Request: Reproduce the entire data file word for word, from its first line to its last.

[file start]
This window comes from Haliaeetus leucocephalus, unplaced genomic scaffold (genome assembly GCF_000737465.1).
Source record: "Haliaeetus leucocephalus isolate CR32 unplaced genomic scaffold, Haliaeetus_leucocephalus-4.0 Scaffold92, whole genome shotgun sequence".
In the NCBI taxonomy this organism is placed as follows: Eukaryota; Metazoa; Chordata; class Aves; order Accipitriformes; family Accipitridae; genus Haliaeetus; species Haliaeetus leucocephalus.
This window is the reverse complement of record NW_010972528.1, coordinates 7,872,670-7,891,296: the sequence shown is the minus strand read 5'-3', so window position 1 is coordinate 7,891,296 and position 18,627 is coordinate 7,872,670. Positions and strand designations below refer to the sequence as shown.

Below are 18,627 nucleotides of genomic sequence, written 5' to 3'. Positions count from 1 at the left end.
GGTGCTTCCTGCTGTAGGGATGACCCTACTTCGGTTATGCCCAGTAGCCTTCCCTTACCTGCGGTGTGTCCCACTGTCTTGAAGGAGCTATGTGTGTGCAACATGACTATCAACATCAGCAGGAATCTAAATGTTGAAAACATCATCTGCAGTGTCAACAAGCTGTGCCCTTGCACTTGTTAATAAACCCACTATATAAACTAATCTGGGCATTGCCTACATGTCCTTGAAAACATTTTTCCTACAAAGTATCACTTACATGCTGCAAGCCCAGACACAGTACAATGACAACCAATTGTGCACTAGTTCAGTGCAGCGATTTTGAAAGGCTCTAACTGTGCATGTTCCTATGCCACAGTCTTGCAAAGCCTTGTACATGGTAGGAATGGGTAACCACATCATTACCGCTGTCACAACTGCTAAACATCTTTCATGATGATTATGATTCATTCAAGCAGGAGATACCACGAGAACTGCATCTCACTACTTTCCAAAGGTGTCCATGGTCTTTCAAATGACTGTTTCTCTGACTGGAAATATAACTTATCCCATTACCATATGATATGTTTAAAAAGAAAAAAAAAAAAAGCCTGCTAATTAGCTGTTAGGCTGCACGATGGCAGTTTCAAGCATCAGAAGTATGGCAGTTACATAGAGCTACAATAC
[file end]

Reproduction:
This window comes from Haliaeetus leucocephalus, unplaced genomic scaffold (genome assembly GCF_000737465.1).
Source record: "Haliaeetus leucocephalus isolate CR32 unplaced genomic scaffold, Haliaeetus_leucocephalus-4.0 Scaffold92, whole genome shotgun sequence".
In the NCBI taxonomy this organism is placed as follows: Eukaryota; Metazoa; Chordata; class Aves; order Accipitriformes; family Accipitridae; genus Haliaeetus; species Haliaeetus leucocephalus.
This window is the reverse complement of record NW_010972528.1, coordinates 7,872,670-7,891,296: the sequence shown is the minus strand read 5'-3', so window position 1 is coordinate 7,891,296 and position 18,627 is coordinate 7,872,670. Positions and strand designations below refer to the sequence as shown.

Below are 18,627 nucleotides of genomic sequence, written 5' to 3'. Positions count from 1 at the left end.
GGTGCTTCCTGCTGTAGGGATGACCCTACTTCGGTTATGCCCAGTAGCCTTCCCTTACCTGCGGTGTGTCCCACTGTCTTGAAGGAGCTATGTGTGTGCAACATGACTATCAACATCAGCAGGAATCTAAATGTTGAAAACATCATCTGCAGTGTCAACAAGCTGTGCCCTTGCACTTGTTAATAAACCCACTATATAAACTAATCTGGGCATTGCCTACATGTCCTTGAAAACATTTTTCCTACAAAGTATCACTTACATGCTGCAAGCCCAGACACAGTACAATGACAACCAATTGTGCACTAGTTCAGTGCAGCGATTTTGAAAGGCTCTAACTGTGCATGTTCCTATGCCACAGTCTTGCAAAGCCTTGTACATGGTAGGAATGGGTAACCACATCATTACCGCTGTCACAACTGCTAAACATCTTTCATGATGATTATGATTCATTCAAGCAGGAGATACCACGAGAACTGCATCTCACTACTTTCCAAAGGTGTCCATGGTCTTTCAAATGACTGTTTCTCTGACTGGAAATATAACTTATCCCATTACCATATGATATGTTTAAAAAGAAAAAAAAAAAAAGCCTGCTAATTAGCTGTTAGGCTGCACGATGGCAGTTTCAAGCATCAGAAGTATGGCAGTTACATAGAGCTACAATAC